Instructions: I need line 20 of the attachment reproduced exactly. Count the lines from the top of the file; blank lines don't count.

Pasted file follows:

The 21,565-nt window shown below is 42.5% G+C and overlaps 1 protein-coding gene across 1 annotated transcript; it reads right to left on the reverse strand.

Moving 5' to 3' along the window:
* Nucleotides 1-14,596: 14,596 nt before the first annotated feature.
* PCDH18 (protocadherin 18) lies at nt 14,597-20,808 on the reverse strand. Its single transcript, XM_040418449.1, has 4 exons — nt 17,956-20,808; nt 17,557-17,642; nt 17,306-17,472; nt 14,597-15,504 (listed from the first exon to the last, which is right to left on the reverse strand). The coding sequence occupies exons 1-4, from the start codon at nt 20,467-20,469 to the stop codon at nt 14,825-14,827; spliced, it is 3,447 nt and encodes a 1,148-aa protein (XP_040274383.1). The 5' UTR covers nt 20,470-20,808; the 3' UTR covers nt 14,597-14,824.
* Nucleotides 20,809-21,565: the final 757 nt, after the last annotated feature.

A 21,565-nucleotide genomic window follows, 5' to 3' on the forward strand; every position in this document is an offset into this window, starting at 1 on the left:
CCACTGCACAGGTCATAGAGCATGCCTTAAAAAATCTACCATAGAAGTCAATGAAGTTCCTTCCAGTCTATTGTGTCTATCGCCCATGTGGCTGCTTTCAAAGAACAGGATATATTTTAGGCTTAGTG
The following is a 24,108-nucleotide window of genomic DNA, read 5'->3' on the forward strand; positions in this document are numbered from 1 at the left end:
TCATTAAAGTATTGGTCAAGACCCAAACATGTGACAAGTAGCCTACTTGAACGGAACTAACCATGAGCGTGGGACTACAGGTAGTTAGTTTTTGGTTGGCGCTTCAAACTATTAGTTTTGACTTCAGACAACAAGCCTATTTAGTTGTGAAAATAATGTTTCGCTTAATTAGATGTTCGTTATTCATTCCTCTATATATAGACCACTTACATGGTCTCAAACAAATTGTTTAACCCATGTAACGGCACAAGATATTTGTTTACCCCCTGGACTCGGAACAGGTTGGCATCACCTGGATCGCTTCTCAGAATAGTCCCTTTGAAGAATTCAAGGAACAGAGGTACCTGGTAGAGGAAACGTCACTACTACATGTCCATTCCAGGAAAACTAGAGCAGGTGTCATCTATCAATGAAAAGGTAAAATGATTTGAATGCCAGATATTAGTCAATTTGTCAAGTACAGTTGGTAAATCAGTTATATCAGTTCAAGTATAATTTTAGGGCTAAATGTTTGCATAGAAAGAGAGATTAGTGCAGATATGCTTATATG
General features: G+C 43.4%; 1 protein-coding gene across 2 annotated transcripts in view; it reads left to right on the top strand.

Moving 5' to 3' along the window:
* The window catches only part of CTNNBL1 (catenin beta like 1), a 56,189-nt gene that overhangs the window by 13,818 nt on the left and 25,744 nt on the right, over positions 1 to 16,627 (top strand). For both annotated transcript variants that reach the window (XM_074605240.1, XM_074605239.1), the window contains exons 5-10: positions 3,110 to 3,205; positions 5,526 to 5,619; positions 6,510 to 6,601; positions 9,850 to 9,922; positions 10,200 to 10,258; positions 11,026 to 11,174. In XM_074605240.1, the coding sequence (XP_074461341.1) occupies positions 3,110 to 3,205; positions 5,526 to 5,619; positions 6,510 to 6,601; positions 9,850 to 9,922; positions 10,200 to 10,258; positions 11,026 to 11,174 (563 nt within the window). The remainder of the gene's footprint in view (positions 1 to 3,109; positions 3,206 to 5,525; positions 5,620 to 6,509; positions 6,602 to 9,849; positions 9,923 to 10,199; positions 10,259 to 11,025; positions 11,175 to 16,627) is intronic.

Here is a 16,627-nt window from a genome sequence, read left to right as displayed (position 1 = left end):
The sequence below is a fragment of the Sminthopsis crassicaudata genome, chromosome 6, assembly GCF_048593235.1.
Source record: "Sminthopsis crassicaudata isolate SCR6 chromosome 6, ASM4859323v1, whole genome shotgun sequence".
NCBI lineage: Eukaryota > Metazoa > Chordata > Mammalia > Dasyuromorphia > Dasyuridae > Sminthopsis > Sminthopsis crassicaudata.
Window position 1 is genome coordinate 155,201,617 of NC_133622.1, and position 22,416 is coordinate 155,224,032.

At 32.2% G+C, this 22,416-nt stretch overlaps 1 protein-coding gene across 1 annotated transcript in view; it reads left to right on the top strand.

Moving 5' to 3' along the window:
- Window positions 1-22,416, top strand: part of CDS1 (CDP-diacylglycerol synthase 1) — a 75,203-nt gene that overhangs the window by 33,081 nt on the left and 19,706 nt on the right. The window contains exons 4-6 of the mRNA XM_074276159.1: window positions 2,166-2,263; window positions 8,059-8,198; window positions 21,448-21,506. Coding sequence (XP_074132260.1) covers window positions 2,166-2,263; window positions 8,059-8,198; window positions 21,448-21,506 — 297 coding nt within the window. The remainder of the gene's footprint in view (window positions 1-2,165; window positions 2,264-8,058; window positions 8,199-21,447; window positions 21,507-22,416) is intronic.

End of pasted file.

- Window positions 1-22,416, top strand: part of CDS1 (CDP-diacylglycerol synthase 1) — a 75,203-nt gene that overhangs the window by 33,081 nt on the left and 19,706 nt on the right. The window contains exons 4-6 of the mRNA XM_074276159.1: window positions 2,166-2,263; window positions 8,059-8,198; window positions 21,448-21,506. Coding sequence (XP_074132260.1) covers window positions 2,166-2,263; window positions 8,059-8,198; window positions 21,448-21,506 — 297 coding nt within the window. The remainder of the gene's footprint in view (window positions 1-2,165; window positions 2,264-8,058; window positions 8,199-21,447; window positions 21,507-22,416) is intronic.